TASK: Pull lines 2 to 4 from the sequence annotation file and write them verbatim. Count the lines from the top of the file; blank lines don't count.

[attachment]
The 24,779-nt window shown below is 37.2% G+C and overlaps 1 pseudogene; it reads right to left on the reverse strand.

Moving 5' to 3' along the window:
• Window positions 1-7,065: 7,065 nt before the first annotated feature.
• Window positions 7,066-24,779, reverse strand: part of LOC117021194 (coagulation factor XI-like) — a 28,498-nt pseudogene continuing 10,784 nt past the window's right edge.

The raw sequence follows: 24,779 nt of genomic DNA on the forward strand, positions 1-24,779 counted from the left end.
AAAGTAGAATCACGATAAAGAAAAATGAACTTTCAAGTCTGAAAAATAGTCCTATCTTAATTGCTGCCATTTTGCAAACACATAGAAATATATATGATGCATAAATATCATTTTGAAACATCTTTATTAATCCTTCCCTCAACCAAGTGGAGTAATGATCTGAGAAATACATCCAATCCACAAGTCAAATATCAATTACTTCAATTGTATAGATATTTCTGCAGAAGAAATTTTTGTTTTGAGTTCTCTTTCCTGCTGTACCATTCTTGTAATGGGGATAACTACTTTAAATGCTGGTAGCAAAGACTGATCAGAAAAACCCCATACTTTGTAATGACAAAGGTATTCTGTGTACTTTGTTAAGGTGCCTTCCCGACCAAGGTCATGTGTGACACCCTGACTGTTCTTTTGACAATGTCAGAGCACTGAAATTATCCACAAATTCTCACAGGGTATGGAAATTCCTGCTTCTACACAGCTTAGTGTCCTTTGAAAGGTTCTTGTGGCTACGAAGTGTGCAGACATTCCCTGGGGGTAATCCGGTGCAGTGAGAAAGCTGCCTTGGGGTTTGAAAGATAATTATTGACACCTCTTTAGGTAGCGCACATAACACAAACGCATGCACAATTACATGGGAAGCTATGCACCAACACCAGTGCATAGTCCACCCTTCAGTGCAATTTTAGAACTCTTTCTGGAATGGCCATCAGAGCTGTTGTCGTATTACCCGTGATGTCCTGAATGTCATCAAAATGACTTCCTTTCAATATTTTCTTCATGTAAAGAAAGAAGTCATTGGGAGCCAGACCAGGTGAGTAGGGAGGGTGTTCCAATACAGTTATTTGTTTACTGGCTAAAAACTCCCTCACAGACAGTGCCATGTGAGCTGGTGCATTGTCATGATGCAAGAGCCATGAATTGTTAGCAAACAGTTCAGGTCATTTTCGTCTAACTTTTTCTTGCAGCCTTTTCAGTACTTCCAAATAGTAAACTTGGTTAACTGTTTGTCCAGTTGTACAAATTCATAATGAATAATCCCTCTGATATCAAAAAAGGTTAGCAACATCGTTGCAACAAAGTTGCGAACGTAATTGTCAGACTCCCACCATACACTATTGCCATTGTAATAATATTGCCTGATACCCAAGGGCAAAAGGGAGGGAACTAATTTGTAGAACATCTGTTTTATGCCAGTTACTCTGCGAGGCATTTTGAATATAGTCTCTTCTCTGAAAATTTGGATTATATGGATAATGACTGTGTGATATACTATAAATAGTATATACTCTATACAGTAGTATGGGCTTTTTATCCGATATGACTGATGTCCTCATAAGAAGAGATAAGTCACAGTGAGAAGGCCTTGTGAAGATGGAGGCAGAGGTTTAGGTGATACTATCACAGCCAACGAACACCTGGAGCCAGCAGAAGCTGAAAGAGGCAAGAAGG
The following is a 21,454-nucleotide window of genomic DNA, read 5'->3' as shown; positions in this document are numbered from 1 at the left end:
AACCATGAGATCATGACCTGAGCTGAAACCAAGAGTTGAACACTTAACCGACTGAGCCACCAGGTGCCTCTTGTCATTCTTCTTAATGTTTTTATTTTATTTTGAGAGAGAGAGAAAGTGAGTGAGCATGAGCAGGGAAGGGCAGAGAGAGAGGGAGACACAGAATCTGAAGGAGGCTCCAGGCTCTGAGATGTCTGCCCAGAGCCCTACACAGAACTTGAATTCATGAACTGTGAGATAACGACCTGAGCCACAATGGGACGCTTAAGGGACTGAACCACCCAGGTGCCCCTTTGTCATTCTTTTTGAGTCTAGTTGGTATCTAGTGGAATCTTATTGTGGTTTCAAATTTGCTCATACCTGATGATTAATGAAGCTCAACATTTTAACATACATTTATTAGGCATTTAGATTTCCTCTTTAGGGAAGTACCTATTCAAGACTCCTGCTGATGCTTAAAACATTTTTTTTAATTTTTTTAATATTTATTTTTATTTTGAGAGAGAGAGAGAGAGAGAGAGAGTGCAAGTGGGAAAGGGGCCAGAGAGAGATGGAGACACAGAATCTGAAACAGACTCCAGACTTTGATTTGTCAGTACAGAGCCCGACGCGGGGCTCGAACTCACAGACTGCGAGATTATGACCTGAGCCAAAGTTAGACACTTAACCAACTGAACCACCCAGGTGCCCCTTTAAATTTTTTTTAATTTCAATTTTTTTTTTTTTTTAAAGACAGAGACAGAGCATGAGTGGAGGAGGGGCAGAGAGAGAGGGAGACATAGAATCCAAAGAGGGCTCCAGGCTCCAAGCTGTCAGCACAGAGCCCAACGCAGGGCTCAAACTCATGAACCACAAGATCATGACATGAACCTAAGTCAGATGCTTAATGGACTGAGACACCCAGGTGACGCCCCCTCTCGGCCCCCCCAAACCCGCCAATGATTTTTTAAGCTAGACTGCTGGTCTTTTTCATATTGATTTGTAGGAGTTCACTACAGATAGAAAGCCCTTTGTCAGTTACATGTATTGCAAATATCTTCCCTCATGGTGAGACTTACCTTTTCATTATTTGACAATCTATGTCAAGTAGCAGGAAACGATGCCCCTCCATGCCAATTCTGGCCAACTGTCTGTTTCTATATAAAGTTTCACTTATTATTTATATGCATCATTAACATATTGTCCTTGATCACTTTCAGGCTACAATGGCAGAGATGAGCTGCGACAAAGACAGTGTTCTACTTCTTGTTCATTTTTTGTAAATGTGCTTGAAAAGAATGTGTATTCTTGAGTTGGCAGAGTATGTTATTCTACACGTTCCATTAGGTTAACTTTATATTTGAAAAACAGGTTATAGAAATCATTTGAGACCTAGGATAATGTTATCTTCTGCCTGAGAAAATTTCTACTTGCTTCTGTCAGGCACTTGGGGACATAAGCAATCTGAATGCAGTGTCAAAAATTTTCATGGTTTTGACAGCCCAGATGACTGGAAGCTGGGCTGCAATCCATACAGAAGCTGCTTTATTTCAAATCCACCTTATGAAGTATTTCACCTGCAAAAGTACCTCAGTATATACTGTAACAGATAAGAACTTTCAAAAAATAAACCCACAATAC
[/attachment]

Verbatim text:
Moving 5' to 3' along the window:
• Window positions 1-7,065: 7,065 nt before the first annotated feature.
• Window positions 7,066-24,779, reverse strand: part of LOC117021194 (coagulation factor XI-like) — a 28,498-nt pseudogene continuing 10,784 nt past the window's right edge.